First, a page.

Start Each Meeting With Clear Expectations
How much thought have you given to setting expectations for your meetings? When I work with Leadership Teams, I set the meeting expectations at the start of Focus Day™, and at every session thereafter during the entire length of our work together.
The purpose for setting meeting expectations is to help every person in attendance stay focused, have an opportunity to participate, and get value from the meeting. So here are my expectations for each meeting I facilitate:
- No sidebars. A private conversation between two people when someone has the floor is the greatest insult to that person. A private conversation suggests that topic is more important, interrupts your ability to listen to the speaker, and is distracting to others around the table.
- Tangent alert. This is a verbal prompt I use and encourage others to use when the discussion veers off course. When we stray from a discussion, we lose sight of why we were having the discussion in the first place. So, if we are talking about our company’s exhibit for the upcoming trade show, and someone asks if the new logo has been finalized, we need someone to quietly say “tangent alert.” That reminds us to finish the discussion about the trade show, after which we can talk about the new logo.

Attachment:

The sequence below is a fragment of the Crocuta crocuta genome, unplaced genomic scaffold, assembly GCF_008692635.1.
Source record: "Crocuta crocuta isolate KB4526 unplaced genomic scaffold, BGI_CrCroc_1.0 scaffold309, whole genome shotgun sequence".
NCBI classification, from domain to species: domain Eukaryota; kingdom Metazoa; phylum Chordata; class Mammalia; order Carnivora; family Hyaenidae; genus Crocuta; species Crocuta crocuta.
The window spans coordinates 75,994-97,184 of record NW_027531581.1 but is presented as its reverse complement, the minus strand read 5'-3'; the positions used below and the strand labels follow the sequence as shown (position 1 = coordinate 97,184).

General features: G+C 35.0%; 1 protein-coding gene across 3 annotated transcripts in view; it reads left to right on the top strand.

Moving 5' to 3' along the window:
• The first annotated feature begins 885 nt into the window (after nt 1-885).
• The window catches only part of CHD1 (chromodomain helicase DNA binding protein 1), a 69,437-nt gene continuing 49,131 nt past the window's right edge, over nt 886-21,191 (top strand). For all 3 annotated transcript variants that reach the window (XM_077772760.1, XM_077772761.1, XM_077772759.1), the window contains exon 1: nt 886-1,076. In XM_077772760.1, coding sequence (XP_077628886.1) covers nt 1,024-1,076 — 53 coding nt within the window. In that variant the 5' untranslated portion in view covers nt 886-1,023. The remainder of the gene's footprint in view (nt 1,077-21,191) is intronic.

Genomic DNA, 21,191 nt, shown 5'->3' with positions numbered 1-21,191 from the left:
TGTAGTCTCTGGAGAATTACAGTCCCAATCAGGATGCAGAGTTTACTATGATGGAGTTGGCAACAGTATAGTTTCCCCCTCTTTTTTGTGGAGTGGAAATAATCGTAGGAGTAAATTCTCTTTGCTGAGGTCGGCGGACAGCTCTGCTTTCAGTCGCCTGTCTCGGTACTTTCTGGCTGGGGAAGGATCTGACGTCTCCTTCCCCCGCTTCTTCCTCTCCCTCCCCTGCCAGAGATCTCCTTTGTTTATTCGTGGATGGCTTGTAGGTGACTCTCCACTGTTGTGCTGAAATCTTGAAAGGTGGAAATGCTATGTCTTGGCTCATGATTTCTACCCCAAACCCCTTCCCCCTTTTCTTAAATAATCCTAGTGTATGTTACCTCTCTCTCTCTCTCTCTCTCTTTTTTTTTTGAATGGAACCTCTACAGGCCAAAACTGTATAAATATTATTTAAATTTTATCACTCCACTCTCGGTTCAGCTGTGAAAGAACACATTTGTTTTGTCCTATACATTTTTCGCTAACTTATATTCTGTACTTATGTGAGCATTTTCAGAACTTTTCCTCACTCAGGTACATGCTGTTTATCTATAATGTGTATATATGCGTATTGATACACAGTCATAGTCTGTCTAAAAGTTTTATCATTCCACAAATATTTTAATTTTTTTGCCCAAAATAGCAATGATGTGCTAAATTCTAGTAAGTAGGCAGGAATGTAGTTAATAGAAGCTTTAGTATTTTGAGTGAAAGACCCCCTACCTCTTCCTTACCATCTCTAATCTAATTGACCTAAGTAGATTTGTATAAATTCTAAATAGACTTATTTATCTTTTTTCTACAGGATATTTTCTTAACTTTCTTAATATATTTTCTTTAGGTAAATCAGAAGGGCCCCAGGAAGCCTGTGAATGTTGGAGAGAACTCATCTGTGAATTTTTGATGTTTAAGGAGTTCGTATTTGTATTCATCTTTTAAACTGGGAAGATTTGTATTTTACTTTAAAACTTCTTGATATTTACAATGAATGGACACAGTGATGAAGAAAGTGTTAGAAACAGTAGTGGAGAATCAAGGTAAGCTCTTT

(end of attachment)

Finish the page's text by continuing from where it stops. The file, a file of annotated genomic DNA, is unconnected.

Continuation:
- Comfortable with the uncomfortable.There are times when a discussion is uncomfortable. We may need to solve an issue related to someone’s performance, or their attitude, or an unsuccessful project. Take a deep breath, take ownership of the issue, and focus on the facts. The toughest part is the 10 seconds it takes to state the topic.
- No electronics. Teams are best served in meetings when everyone disconnects. Yes, that means no laptops and put your cell phone in silence mode. Using laptops and cell phones in meetings encourages us to do something other than listen and participate. The one exception is using a tablet with a stylus for taking notes – no typing.
- No politics.We want to hear everything everyone has to say, and we only need to hear it once. If you say it twice, you are politicking. When we politic we are campaigning for our team, our seat, our project. We serve the company best when we focus on the greater good.
- Participate. It’s a privilege to be here, and preparation and energy are linked. Show up as though it matters to you; it’s the only way to ensure you receive value.
Does this list sound like insignificant ideas? Perhaps. Yet I encourage you to give these meeting expectations a try. What could be better than having people come to a meeting prepared, energized, focused, and participating?
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